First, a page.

Parchin

The Parchin Military Complex 35°31′N 51°46′E / 35.52°N 51.77°E / 35.52; 51.77 is not presently known to be a nuclear site. This was discovered on 1 November 2005, when the IAEA was given access to the site and environmental samples were taken. Inspectors did not observe any unusual activities in the buildings visited, and the results of the analysis of environmental samples did not indicate the presence of nuclear material.[17] Parchin is a facility for the testing and manufacturing of conventional explosives; IAEA safeguards inspectors were looking not for evidence of nuclear material, but of the kind of explosives testing consistent with nuclear weapons research and development.[18]

Qom

Qom is the site of a previously undeclared underground uranium enrichment facility at an Islamic Revolutionary Guard Corps base[19] revealed publicly on September 25, 2009 in a joint appearance by the leaders of the United States, France, and the United Kingdom.[20] Managed by the Atomic Energy Association of Iran, it was described as a "pilot fuel enrichment plant" by Iran and has a reported capacity of 3,000 centrifuges.[19] According to the Institute for Science and International Security, two possible locations of the facility are 34°53′05″N 50°59′45″E / 34.88459°N 50.99596°E / 34.88459; 50.99596 and 34°56′37″N 50°45′38″E / 34.94373°N 50.76056°E / 34.94373; 50.76056.[21]

Saghand

(32°28′45″N 55°24′30″E / 32.47917°N 55.40833°E / 32.47917; 55.40833) Location of Iran's first uranium ore mines, which became operational in March 2005. The deposit is estimated to contain 3,000 to 5,000 tons of uranium oxide at a density of about 500 ppm over an area of 100 to 150 square kilometers. [3]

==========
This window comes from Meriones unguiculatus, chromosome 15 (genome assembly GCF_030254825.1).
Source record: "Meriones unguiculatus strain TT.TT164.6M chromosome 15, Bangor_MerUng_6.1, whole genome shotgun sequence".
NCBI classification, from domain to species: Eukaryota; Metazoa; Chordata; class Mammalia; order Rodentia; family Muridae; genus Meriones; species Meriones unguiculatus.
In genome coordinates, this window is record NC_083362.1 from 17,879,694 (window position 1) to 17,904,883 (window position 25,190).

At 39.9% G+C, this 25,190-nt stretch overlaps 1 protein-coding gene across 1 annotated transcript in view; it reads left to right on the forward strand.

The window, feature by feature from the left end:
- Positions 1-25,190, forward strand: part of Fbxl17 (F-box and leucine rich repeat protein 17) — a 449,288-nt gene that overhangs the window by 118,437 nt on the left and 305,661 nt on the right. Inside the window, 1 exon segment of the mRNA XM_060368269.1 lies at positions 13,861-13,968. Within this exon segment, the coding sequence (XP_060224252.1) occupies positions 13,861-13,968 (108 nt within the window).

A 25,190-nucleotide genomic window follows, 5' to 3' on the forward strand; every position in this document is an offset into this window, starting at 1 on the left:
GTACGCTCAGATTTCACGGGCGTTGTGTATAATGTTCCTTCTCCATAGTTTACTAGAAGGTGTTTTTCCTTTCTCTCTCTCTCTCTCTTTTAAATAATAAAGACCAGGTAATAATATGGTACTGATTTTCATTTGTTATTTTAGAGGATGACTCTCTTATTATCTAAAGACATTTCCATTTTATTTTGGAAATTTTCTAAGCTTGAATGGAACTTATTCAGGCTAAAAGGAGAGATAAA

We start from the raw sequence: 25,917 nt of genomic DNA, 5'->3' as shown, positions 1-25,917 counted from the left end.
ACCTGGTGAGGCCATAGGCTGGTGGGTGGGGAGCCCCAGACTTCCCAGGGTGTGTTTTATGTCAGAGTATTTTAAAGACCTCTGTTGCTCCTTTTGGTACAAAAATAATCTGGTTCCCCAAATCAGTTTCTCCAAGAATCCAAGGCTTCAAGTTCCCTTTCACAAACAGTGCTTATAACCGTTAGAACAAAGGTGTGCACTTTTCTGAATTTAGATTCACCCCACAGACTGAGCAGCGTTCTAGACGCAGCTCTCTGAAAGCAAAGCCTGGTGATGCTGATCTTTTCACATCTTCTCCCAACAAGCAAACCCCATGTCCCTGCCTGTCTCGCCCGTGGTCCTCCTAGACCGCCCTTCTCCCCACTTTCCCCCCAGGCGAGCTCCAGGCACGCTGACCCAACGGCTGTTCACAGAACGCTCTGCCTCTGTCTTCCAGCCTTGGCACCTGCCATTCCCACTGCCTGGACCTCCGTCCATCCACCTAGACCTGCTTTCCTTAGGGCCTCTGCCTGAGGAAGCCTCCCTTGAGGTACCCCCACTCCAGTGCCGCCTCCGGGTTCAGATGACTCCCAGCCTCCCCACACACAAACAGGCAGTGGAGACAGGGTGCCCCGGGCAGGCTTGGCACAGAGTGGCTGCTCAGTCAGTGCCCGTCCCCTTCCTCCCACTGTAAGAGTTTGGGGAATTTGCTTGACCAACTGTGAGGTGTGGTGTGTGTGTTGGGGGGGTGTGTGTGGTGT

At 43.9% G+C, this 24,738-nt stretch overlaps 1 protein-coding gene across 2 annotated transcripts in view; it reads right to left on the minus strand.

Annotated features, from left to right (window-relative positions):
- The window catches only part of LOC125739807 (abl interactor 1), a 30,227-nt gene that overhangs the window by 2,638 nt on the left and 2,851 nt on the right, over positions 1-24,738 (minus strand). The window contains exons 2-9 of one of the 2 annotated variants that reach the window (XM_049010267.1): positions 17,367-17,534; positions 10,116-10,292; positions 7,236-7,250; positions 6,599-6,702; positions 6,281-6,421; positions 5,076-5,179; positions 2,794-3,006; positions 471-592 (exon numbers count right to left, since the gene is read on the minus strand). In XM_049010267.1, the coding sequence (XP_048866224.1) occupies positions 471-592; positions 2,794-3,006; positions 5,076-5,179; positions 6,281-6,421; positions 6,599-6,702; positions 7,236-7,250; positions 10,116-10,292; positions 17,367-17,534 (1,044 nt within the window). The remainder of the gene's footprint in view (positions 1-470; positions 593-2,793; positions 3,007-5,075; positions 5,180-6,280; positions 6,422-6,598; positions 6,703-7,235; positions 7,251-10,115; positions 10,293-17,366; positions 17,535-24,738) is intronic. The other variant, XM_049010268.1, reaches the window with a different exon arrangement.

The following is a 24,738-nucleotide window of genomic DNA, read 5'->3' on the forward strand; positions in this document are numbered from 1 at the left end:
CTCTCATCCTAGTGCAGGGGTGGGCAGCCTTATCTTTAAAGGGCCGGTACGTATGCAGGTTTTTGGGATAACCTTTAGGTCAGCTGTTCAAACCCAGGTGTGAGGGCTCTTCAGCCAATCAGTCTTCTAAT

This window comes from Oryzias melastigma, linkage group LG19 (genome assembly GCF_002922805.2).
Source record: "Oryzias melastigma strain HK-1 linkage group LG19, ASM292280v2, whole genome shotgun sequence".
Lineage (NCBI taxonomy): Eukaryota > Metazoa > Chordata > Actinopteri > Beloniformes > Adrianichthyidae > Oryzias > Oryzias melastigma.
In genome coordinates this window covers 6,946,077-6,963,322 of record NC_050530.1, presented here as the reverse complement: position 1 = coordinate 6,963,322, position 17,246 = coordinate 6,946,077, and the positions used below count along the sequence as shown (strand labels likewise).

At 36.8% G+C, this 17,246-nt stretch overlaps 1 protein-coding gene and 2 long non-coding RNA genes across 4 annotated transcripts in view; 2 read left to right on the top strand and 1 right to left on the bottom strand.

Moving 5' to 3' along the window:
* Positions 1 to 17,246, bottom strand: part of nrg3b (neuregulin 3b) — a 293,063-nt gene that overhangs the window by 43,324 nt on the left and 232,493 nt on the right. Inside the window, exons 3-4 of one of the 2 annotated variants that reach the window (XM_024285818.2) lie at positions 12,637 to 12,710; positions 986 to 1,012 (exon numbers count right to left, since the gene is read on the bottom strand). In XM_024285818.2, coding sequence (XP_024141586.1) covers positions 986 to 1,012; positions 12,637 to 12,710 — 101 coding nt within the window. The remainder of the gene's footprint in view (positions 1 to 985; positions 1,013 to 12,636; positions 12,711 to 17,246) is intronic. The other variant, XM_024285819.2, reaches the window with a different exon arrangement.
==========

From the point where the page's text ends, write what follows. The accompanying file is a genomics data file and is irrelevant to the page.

Tehran

(35°44′18″N 51°23′18″E / 35.7384°N 51.3882°E / 35.7384; 51.3882) The Tehran Nuclear Research Center (TNRC)[22] was established in 1967, managed by the Atomic Energy Organization of Iran (AEOI).

Under the United States Atoms for Peace program it was equipped with 5-megawatt pool-type nuclear research reactor, named the Tehran Research Reactor‎ (TRR),[23] which became operational in 1967 fueled by highly enriched uranium.[24][25]

After the Iranian Revolution the United States cut off the supply of highly enriched uranium (HEU) fuel for the TRR, which forced the reactor to be shut down for a number of years.[26][27] In 1987–88 Iran signed agreements with Argentina's National Atomic Energy Commission to convert the TRR from highly enriched uranium fuel to 19.75% low-enriched uranium, and to supply the low-enriched uranium to Iran.[28] The uranium was delivered in 1993.[29]

The Plasma Physics Research Center of Islamic Azad University operates a Tokamak fusion reactor designated Iran Tokamak 1 (IR-T1).[30]

Yazd